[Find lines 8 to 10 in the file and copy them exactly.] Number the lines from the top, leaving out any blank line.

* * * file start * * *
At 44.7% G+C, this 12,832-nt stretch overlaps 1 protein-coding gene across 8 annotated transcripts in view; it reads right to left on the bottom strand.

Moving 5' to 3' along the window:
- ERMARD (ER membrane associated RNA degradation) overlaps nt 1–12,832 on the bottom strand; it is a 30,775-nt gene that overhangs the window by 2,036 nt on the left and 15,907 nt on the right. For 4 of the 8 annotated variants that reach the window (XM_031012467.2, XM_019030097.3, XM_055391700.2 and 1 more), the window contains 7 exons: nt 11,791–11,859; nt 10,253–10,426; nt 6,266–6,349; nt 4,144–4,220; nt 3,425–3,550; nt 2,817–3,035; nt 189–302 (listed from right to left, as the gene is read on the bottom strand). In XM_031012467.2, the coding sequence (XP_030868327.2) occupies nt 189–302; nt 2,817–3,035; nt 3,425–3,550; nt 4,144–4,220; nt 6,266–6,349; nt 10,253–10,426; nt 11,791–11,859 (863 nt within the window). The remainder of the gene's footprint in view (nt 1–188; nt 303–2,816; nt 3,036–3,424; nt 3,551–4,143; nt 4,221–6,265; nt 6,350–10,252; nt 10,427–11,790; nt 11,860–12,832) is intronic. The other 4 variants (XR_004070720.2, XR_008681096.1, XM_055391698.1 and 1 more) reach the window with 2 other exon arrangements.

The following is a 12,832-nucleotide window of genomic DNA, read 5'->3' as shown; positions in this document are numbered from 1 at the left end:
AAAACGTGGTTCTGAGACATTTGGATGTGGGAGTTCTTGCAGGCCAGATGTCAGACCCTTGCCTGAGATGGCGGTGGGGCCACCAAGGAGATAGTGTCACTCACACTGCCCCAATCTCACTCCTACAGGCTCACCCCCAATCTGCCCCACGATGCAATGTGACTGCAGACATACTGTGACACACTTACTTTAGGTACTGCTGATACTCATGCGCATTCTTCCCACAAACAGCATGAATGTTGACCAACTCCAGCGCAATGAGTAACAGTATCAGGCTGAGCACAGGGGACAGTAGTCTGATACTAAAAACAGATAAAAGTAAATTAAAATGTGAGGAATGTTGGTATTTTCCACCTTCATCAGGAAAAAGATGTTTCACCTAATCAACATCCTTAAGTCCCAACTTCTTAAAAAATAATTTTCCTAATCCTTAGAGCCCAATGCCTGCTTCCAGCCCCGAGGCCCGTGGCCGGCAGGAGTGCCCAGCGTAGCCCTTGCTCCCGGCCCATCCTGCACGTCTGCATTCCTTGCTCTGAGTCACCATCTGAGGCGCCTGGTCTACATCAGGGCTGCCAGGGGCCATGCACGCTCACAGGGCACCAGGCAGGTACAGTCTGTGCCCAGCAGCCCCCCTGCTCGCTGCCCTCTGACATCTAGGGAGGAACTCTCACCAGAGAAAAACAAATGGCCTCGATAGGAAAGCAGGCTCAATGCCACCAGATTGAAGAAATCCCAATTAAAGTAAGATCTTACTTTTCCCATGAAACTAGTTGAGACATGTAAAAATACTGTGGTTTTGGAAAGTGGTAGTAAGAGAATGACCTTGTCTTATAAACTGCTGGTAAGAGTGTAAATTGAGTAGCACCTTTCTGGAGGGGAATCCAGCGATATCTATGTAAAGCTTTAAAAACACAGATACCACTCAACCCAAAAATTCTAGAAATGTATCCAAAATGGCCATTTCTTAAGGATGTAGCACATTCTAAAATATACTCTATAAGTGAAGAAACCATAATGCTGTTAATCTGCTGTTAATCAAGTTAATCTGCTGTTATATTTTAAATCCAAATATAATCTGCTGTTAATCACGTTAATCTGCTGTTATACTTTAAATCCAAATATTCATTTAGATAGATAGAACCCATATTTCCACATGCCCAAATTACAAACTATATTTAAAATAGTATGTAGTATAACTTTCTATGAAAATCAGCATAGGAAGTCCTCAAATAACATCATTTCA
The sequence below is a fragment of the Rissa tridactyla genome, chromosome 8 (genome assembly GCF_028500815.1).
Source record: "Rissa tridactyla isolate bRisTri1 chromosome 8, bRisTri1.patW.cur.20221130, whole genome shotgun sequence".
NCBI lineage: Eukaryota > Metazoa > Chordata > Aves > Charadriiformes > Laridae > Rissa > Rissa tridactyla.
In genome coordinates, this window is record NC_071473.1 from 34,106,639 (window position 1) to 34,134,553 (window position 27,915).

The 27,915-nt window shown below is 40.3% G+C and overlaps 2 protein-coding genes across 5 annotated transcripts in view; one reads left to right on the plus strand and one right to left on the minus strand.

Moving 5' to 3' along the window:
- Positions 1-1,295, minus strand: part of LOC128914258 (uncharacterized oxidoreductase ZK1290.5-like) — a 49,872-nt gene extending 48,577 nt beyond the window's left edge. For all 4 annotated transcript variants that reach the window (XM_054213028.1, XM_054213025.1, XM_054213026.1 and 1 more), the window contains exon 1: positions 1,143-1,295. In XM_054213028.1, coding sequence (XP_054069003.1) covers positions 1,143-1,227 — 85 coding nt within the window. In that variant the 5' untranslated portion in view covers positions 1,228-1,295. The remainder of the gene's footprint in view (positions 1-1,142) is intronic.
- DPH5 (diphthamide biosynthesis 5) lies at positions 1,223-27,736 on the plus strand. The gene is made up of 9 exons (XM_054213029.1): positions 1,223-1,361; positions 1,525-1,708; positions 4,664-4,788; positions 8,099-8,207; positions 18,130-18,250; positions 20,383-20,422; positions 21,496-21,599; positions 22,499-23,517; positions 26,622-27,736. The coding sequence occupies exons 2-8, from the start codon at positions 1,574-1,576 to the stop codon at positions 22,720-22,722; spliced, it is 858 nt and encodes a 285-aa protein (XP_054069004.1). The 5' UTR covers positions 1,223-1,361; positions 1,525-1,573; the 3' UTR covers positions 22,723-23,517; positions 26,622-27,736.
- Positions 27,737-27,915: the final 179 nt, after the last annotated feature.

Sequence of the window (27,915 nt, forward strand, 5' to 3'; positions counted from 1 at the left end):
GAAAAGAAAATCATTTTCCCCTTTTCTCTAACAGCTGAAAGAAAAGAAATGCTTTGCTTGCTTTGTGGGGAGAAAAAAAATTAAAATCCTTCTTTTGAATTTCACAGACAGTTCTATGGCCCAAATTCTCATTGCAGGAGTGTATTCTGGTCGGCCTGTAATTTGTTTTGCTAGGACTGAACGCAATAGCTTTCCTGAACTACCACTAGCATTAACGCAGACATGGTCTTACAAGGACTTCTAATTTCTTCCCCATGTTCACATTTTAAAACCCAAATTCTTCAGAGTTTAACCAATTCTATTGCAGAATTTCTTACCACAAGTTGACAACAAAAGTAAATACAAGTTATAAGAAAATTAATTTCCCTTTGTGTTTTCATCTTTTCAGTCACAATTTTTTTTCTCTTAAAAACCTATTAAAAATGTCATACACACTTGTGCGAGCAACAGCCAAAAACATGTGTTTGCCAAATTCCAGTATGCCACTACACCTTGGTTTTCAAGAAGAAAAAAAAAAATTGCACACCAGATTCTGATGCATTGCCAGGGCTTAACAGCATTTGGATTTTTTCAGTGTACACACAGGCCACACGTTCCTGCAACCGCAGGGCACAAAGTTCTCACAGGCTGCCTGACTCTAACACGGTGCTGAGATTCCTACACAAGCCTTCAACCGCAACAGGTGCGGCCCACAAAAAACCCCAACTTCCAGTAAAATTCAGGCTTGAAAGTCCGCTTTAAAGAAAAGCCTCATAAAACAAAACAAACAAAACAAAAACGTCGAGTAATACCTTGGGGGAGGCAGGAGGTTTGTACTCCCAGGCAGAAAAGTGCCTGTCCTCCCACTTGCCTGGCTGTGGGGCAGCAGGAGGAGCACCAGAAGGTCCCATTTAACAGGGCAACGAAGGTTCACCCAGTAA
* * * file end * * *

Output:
NCBI lineage: Eukaryota > Metazoa > Chordata > Aves > Charadriiformes > Laridae > Rissa > Rissa tridactyla.
In genome coordinates, this window is record NC_071473.1 from 34,106,639 (window position 1) to 34,134,553 (window position 27,915).

The 27,915-nt window shown below is 40.3% G+C and overlaps 2 protein-coding genes across 5 annotated transcripts in view; one reads left to right on the plus strand and one right to left on the minus strand.